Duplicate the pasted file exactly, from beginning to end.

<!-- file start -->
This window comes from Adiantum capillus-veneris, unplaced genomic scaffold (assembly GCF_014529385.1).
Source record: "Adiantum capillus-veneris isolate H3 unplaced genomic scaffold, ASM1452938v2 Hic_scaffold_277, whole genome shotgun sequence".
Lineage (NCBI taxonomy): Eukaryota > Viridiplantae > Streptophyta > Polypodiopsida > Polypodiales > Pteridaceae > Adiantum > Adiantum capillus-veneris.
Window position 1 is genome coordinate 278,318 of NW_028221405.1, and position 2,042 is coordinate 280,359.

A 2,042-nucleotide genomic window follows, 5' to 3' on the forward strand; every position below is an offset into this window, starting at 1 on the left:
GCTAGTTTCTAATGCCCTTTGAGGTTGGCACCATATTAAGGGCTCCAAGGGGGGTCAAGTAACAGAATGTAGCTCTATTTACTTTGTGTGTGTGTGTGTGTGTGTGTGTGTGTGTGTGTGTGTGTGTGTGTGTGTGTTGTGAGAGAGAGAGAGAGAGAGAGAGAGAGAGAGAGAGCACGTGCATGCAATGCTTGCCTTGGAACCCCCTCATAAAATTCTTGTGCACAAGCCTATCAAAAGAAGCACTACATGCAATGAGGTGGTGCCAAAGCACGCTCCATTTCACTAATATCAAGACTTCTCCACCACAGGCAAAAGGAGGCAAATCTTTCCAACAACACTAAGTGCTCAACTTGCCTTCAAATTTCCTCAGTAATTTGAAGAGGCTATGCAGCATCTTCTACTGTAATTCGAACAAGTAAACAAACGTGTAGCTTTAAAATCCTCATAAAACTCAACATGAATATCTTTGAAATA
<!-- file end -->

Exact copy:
This window comes from Adiantum capillus-veneris, unplaced genomic scaffold (assembly GCF_014529385.1).
Source record: "Adiantum capillus-veneris isolate H3 unplaced genomic scaffold, ASM1452938v2 Hic_scaffold_277, whole genome shotgun sequence".
Lineage (NCBI taxonomy): Eukaryota > Viridiplantae > Streptophyta > Polypodiopsida > Polypodiales > Pteridaceae > Adiantum > Adiantum capillus-veneris.
Window position 1 is genome coordinate 278,318 of NW_028221405.1, and position 2,042 is coordinate 280,359.

A 2,042-nucleotide genomic window follows, 5' to 3' on the forward strand; every position below is an offset into this window, starting at 1 on the left:
GCTAGTTTCTAATGCCCTTTGAGGTTGGCACCATATTAAGGGCTCCAAGGGGGGTCAAGTAACAGAATGTAGCTCTATTTACTTTGTGTGTGTGTGTGTGTGTGTGTGTGTGTGTGTGTGTGTGTGTGTGTGTGTGTTGTGAGAGAGAGAGAGAGAGAGAGAGAGAGAGAGAGAGCACGTGCATGCAATGCTTGCCTTGGAACCCCCTCATAAAATTCTTGTGCACAAGCCTATCAAAAGAAGCACTACATGCAATGAGGTGGTGCCAAAGCACGCTCCATTTCACTAATATCAAGACTTCTCCACCACAGGCAAAAGGAGGCAAATCTTTCCAACAACACTAAGTGCTCAACTTGCCTTCAAATTTCCTCAGTAATTTGAAGAGGCTATGCAGCATCTTCTACTGTAATTCGAACAAGTAAACAAACGTGTAGCTTTAAAATCCTCATAAAACTCAACATGAATATCTTTGAAATA